Simplicity of the South

There is an obvious parallel between the class conditions described by Marx in The Communist Manifesto and those that are present among the characters in North and South. The North as depicted by Gaskell is a perfect representation of a “modern bourgeois society,” or a society founded upon trade, in which money and the accumulation of goods are everything. If the North represents this new societal structure, then the South, to which industrialization has not been extensively introduced, seems to represent the old-fashioned society, or what Marx refers to as the feudal society. Although the feudal system worked in it time, the emergence of the bourgeois society made it a thing of the past and the feudal system seemed to lack depth in comparison.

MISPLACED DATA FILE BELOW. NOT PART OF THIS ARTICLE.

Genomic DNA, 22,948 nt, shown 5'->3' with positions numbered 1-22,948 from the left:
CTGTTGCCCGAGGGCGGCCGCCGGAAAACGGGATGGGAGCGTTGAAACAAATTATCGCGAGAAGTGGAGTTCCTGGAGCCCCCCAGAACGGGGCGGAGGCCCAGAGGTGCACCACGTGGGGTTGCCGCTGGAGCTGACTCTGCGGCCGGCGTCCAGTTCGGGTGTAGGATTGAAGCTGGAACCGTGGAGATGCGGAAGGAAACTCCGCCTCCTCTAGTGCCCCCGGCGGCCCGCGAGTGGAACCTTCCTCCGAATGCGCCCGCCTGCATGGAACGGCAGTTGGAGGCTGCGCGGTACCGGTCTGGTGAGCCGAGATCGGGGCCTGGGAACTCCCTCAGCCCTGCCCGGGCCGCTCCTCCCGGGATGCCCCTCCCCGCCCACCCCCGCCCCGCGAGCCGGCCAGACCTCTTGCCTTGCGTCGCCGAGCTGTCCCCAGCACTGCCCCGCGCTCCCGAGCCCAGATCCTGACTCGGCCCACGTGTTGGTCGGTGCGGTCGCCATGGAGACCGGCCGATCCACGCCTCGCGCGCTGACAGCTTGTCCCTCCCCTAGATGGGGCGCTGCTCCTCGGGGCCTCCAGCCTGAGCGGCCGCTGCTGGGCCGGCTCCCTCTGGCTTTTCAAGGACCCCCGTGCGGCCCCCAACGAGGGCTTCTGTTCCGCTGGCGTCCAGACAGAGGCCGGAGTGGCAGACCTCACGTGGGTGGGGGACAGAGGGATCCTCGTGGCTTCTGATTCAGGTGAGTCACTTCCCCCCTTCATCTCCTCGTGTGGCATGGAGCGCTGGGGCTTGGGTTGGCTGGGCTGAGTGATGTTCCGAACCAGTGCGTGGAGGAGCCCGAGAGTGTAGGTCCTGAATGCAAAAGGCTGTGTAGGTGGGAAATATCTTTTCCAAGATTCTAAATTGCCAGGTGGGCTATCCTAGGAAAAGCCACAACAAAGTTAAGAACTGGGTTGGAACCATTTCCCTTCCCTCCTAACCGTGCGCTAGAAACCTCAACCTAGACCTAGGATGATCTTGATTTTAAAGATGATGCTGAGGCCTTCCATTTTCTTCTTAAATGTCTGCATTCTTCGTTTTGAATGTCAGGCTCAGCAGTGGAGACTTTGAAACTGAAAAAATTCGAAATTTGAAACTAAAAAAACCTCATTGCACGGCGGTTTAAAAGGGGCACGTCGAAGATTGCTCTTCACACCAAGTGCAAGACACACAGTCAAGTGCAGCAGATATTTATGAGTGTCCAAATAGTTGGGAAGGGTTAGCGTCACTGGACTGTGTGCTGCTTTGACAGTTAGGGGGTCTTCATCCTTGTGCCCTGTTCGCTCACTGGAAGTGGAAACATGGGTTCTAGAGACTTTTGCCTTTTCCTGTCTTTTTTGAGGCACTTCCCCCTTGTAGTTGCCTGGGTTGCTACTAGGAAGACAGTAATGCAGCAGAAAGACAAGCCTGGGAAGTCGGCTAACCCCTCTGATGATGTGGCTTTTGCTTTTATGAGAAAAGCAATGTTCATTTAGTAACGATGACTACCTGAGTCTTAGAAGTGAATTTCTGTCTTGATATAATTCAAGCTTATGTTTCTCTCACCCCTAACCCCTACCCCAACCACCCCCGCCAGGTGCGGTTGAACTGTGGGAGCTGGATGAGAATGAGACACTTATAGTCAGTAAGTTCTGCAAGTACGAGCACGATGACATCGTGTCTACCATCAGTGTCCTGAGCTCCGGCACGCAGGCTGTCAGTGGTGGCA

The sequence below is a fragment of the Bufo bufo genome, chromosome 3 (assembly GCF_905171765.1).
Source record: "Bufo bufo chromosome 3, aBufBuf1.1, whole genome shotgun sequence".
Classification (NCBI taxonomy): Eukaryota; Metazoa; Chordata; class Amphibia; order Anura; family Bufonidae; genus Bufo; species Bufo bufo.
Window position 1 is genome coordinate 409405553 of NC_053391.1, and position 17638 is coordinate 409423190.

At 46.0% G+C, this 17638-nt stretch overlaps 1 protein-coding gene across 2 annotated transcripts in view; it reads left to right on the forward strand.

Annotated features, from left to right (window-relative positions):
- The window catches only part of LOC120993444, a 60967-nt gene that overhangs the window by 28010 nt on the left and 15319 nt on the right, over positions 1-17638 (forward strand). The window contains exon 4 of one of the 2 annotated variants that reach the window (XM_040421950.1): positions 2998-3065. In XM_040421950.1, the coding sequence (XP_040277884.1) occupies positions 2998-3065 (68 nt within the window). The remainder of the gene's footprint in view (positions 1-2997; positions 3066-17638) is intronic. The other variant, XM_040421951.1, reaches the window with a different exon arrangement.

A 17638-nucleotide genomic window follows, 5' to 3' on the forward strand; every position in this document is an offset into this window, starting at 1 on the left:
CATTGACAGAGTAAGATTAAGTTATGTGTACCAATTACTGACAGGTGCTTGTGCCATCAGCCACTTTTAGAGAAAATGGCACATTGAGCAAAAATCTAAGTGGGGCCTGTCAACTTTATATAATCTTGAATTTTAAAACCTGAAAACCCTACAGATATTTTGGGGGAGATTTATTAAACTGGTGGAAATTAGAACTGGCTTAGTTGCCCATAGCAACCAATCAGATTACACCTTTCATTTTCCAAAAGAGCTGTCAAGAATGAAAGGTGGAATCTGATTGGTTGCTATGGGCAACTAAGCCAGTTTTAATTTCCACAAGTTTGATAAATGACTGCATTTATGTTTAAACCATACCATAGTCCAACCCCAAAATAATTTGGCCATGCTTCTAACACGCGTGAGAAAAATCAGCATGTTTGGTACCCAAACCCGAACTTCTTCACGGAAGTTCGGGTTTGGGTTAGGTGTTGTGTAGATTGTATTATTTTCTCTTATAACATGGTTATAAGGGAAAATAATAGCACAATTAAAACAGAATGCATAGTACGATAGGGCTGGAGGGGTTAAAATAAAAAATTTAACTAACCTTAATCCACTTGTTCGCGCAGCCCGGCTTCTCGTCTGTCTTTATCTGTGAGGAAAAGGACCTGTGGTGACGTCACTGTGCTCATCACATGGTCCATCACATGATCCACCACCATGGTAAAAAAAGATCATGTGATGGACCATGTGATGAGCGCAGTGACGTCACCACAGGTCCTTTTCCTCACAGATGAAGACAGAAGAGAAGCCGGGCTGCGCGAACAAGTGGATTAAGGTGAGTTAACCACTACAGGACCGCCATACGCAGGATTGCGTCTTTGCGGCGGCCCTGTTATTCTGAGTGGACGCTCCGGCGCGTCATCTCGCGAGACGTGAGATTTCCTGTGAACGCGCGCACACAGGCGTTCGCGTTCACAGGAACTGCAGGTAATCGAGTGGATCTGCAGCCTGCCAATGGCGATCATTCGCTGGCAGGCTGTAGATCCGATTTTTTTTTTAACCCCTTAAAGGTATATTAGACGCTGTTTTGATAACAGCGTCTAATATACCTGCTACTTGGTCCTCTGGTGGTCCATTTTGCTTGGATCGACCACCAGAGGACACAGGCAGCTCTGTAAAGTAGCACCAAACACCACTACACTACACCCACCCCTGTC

When Margaret returns to Helstone, her most ideal image of the South, her description is not as positive as it was in the beginning of the novel.   After living for so long in the North, the South is no longer as perfect as Margaret remembers it to be.  One scene that really stood out (p. 389-390) is when Margaret and Mr. Bell go to visit a child Margaret once knew, but find the child’s mother instead. While trying to make conversation, Margaret learns of a horrifying story of a neighbor who burnt the mother’s cat out of a superstitious belief – a belief that the mother also holds to be true – that it would fulfill a wish of hers. As they leave, Mr. Bell refers to the woman’s speech as “practical paganism” (p.390). One cannot help but compare this woman to someone like Higgins in the North (both characters are probably of equal social standing within their own cultures). The difference is striking.   Although Higgins is not very well educated, he makes a point of learning about relevant issues and approaching them in the best way he knows how.  It is clear that he is thinking things through.  The woman of the South, however, represents what Marx calls the “idiocy of rural life” (p.17).   Margaret was once so happy in the South, but after being exposed to the North, where everything is much more progressed, the South is too simple for her.


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